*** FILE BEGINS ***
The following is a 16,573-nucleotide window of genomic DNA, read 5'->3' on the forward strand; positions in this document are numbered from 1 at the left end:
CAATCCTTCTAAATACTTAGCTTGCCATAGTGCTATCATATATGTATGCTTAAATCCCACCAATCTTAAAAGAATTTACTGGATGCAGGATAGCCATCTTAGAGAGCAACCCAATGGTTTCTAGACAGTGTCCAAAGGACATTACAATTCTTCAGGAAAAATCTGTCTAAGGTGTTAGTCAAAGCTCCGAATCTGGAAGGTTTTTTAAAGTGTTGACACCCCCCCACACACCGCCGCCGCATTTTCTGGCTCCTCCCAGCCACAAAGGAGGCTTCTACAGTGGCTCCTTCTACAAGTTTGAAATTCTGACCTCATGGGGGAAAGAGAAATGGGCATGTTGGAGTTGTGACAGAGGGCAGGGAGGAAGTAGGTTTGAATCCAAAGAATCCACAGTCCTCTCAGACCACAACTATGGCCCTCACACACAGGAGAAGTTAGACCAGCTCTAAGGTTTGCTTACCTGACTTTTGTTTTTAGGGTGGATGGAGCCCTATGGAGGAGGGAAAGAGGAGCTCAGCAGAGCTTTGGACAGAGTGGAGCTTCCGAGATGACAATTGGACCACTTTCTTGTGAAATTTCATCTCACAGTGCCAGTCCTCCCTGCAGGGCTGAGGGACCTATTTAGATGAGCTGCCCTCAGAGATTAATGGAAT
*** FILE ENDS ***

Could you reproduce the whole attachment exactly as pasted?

The following is a 16,573-nucleotide window of genomic DNA, read 5'->3' on the forward strand; positions in this document are numbered from 1 at the left end:
CAATCCTTCTAAATACTTAGCTTGCCATAGTGCTATCATATATGTATGCTTAAATCCCACCAATCTTAAAAGAATTTACTGGATGCAGGATAGCCATCTTAGAGAGCAACCCAATGGTTTCTAGACAGTGTCCAAAGGACATTACAATTCTTCAGGAAAAATCTGTCTAAGGTGTTAGTCAAAGCTCCGAATCTGGAAGGTTTTTTAAAGTGTTGACACCCCCCCACACACCGCCGCCGCATTTTCTGGCTCCTCCCAGCCACAAAGGAGGCTTCTACAGTGGCTCCTTCTACAAGTTTGAAATTCTGACCTCATGGGGGAAAGAGAAATGGGCATGTTGGAGTTGTGACAGAGGGCAGGGAGGAAGTAGGTTTGAATCCAAAGAATCCACAGTCCTCTCAGACCACAACTATGGCCCTCACACACAGGAGAAGTTAGACCAGCTCTAAGGTTTGCTTACCTGACTTTTGTTTTTAGGGTGGATGGAGCCCTATGGAGGAGGGAAAGAGGAGCTCAGCAGAGCTTTGGACAGAGTGGAGCTTCCGAGATGACAATTGGACCACTTTCTTGTGAAATTTCATCTCACAGTGCCAGTCCTCCCTGCAGGGCTGAGGGACCTATTTAGATGAGCTGCCCTCAGAGATTAATGGAAT